Blog – Government publishes summary of responses to call for evidence on the employment of people with convictions
Last week, more than a year since the consultation closed, the Cabinet Office published a summary of responses to their Call for Evidence (CfE) on employing people with convictions. But what does this summary of responses mean for the future? This blog looks at some of the promising signs, some areas for improvement, and questions the lack of any recommendations from government.
The report draws together responses from 76 organisations – a small sample for a national consultation, but that in itself tells us how much work there is to do. The report indicates that the public sector could do more to increase employment of people with convictions but highlights some pockets of good practice in the voluntary sector.
Firstly, the evidence is promising
The responses are promising – 76 organisations from the voluntary (46%), private (32%), and public (14%) sectors responded to the Call for Evidence. Overall, 73% of the organisations that responded said they hire people with a criminal conviction, either directly or through intermediary companies, suppliers or contractors. Over half (56%) of them ask about convictions in a later stage of the recruitment process (i.e. during interview, at the offer stage, etc.) – with 33% asking at the job offer stage. Public sector respondents were particularly poor at this – 71% ask at the initial stage. The chart below shows that the voluntary sector tends to ask the question about convictions at a later stage compared to the private and public sectors – although there is clearly much more work to do with all sectors.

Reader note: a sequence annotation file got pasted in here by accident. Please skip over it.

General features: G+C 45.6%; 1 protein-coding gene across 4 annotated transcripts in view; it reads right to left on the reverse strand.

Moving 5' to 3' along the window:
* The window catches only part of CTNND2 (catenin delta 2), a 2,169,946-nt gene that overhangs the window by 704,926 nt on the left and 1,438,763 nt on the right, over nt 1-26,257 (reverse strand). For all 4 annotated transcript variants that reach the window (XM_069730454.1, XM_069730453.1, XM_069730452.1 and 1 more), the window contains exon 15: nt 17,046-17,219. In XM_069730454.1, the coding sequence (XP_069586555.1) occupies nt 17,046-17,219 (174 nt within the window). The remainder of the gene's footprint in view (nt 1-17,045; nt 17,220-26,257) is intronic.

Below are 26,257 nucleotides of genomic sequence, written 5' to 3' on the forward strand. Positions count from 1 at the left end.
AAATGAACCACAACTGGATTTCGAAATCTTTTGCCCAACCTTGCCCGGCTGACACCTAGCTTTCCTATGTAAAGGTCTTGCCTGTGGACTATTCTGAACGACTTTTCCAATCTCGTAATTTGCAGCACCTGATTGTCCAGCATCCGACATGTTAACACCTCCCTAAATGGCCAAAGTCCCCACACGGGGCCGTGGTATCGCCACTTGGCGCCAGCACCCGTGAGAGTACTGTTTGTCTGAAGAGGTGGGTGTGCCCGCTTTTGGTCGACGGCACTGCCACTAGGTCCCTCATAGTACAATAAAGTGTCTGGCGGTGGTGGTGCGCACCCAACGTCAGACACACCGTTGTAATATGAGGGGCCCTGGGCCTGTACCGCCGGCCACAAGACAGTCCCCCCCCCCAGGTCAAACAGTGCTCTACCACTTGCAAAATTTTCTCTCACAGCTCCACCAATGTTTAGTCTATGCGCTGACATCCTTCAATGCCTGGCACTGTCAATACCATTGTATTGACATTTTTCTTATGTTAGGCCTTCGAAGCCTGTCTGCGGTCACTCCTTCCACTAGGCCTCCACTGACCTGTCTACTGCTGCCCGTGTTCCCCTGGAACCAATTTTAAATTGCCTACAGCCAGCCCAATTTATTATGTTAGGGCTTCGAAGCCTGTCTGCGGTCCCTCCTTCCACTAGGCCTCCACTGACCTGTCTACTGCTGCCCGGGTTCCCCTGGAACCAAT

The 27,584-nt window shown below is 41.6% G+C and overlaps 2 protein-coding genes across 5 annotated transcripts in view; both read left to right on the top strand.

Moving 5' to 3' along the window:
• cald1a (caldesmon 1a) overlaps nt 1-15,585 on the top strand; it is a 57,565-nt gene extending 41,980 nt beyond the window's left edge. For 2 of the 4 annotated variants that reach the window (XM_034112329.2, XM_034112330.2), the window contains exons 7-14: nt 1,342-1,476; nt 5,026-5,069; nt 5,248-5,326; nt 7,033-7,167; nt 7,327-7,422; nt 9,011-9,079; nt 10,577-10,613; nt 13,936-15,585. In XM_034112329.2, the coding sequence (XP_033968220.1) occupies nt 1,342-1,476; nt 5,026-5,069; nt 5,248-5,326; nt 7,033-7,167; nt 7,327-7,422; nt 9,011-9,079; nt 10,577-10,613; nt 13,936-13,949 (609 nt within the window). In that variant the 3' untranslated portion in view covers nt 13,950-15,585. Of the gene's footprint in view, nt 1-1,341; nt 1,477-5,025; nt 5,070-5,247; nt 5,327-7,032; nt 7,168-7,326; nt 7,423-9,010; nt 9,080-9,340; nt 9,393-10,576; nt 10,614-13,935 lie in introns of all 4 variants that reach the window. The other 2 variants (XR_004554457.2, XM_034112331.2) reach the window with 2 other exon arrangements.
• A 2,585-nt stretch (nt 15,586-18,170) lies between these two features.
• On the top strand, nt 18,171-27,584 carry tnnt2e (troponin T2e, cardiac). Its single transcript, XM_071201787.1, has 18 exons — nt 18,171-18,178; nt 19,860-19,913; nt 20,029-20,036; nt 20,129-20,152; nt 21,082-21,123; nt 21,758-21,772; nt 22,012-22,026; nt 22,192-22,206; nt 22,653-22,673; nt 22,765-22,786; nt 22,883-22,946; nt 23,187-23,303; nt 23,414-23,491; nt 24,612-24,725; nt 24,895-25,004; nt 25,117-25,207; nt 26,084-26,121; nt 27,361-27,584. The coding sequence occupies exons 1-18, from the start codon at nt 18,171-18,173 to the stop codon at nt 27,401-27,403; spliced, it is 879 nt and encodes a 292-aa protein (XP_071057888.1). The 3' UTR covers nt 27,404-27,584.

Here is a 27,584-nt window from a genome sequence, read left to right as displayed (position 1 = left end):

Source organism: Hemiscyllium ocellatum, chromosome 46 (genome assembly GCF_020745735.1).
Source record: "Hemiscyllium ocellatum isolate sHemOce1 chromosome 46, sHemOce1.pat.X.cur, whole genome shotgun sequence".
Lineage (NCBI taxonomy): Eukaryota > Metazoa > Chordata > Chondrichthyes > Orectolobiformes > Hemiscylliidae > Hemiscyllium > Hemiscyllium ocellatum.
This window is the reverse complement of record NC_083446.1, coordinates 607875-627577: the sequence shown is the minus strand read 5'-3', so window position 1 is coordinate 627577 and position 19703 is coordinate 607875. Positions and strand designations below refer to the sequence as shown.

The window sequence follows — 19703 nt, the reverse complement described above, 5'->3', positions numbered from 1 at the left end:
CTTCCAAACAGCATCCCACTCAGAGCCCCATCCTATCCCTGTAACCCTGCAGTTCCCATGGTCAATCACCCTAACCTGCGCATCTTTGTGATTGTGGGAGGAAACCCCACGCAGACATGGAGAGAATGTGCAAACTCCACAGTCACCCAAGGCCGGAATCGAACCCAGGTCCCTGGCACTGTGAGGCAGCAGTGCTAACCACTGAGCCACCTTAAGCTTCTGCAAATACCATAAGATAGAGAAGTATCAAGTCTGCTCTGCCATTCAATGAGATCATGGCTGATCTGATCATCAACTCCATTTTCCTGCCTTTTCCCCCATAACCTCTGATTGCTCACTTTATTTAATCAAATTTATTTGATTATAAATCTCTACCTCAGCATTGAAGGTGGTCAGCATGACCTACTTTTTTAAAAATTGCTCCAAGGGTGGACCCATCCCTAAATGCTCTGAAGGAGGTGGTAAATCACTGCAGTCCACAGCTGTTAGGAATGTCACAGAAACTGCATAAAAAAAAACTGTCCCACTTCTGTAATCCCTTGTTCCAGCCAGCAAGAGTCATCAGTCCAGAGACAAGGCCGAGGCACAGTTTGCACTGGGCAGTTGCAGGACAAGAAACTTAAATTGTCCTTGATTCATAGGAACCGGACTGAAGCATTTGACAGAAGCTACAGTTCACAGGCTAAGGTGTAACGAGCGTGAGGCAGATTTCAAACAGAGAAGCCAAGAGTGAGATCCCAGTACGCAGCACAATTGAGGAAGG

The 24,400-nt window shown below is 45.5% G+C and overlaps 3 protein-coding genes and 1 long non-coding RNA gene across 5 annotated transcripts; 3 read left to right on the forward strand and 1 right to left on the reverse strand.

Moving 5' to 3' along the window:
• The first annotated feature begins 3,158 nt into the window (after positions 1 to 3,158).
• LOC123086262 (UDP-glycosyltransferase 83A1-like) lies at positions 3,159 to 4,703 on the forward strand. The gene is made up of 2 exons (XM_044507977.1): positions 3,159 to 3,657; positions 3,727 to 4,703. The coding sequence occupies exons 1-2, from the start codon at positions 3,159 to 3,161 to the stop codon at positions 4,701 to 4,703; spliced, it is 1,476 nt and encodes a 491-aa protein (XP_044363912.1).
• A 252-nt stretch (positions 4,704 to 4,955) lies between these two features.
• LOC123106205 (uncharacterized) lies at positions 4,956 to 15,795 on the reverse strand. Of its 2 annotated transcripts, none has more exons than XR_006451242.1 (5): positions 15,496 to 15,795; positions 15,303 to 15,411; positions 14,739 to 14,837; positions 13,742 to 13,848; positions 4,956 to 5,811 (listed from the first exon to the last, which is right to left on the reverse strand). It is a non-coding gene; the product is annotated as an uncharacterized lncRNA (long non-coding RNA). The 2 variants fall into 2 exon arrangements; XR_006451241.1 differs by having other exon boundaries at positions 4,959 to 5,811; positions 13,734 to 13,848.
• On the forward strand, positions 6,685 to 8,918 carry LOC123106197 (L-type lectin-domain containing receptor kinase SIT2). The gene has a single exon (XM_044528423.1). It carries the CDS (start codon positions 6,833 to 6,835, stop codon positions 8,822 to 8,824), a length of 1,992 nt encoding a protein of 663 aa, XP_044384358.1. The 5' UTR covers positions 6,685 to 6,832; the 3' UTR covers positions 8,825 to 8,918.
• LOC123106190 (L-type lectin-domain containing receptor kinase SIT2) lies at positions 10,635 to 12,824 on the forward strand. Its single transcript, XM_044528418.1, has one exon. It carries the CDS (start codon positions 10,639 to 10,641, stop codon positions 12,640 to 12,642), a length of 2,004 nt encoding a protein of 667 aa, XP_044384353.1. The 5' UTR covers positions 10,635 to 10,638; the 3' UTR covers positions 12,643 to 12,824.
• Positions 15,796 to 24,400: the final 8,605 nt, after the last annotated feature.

In summarising the response, the report states: “The Call for Evidence has provided very useful insights for the Civil Service and organisations in general on how to engage in activities that support people with a conviction in finding employment. Furthermore, the Call for Evidence has helped to identify barriers and challenges, both within and outside organisations, when employing people with convictions, and highlights the need for a communication strategy on the benefits of this practice.”